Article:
Knights of Columbus frequently serve at important occasions in the parish and around the diocese. (Ambria Hammel/CATHOLIC SUN)
Knights of Columbus frequently serve at important occasions in the parish and around the diocese. (Ambria Hammel/CATHOLIC SUN)

It’s hard to become a change agent within a 109-year-old organization, but Larry Becker just might have the insight and guidance of the Holy Spirit to do it.

Becker is the incoming state deputy for the Arizona State Council of the Knights of Columbus.

Fr. Michael McGivney formed the global fraternal organization in 1882 to offer aid to members and families. The order has since brought economic stability to its families and poured seemingly endless energy worldwide into service efforts within parishes and communities.

“You’ve seen us. We do ‘Soup and Stations’ at the parish, honor guard,” Becker said, referring to Knights who have reached the Fourth Degree. It’s a patriotic division within the Knights that enables them to wear formal suits, feathery hats, a cape and white gloves. Their thin, shiny sword is another signature item. All of it helps the Fourth Degree to be the visible arm of the Knights.

Knights of Columbus Arizona State Deputy Larry Becker.
Knights of Columbus Arizona State Deputy Larry Becker.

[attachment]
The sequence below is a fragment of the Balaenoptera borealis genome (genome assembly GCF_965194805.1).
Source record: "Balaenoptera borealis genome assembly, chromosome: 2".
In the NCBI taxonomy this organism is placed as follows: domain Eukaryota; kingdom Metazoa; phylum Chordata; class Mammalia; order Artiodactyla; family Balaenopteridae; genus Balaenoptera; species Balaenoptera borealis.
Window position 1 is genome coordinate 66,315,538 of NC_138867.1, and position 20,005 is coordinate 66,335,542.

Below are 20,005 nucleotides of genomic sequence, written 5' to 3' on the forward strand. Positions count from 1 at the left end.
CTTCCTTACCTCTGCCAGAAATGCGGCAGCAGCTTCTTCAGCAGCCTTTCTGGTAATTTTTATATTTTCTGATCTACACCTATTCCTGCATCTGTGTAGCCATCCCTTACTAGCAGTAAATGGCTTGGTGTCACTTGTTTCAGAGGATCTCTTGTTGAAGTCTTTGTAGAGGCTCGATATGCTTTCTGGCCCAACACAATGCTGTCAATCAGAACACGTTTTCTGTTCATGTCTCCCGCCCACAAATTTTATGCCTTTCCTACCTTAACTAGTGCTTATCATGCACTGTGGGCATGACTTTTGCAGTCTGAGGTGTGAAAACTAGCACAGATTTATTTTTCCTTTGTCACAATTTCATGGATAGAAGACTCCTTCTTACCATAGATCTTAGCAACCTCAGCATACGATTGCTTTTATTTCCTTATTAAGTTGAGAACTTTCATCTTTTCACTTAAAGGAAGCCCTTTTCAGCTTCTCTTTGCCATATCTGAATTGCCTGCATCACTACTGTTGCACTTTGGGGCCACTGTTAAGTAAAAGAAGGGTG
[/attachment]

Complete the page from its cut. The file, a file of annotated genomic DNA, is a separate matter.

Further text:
Behind the scenes, the men of every degree take the lead in coordinating the Arizona Rosary Celebration, maintaining St. Joseph’s Youth Camp and hosting Special Olympics and blood drives. They’re active in the parish too.

“We’ve done everything from flipping pancakes, praying in front of abortion clinics, painting curbs and carrying the tilma relic,” Becker said.

It was the latter experience that spurred him to learn more about what it was he carried. The Knights of Columbus is as much about service as it is about growing closer to Christ and brother Catholics.

That’s in large part what inspired Becker to set this year’s theme: “I Will Choose Christ. I Will Choose Love. I Choose to Serve.” Those words comprise the first three lines of a Tom Booth song by the same name — and strays from the norm of focusing on an icon. Booth wrote the song years ago while serving at St. Timothy in Mesa, the same parish where Becker raised his two children.

“The theme exemplifies all that we stand for in our four pillar principals of charity, unity, fraternity and patriotism,” Becker said.

It also speaks to solidarity with the Church, bishops and priests and highlights a Knight’s love for families and the unborn — especially with the new role of a Culture of Life chair couple this year. Aaron and Christine Accurso fill that role. They’ll link existing efforts to the broader culture of life picture.

The song’s lyrics also draw to mind the image of a servant leader, which is something Becker strives for.

“Leading that way, you have to be patient, kind, selfless,” he said.

Known for their devotion to and respect for the Eucharist, Knights in full regalia stand at attention, hats removed, at the June 28 ordination of three men to the priesthood at Ss. Simon and Jude Cathedral. (Ambria Hammel/CATHOLIC SUN)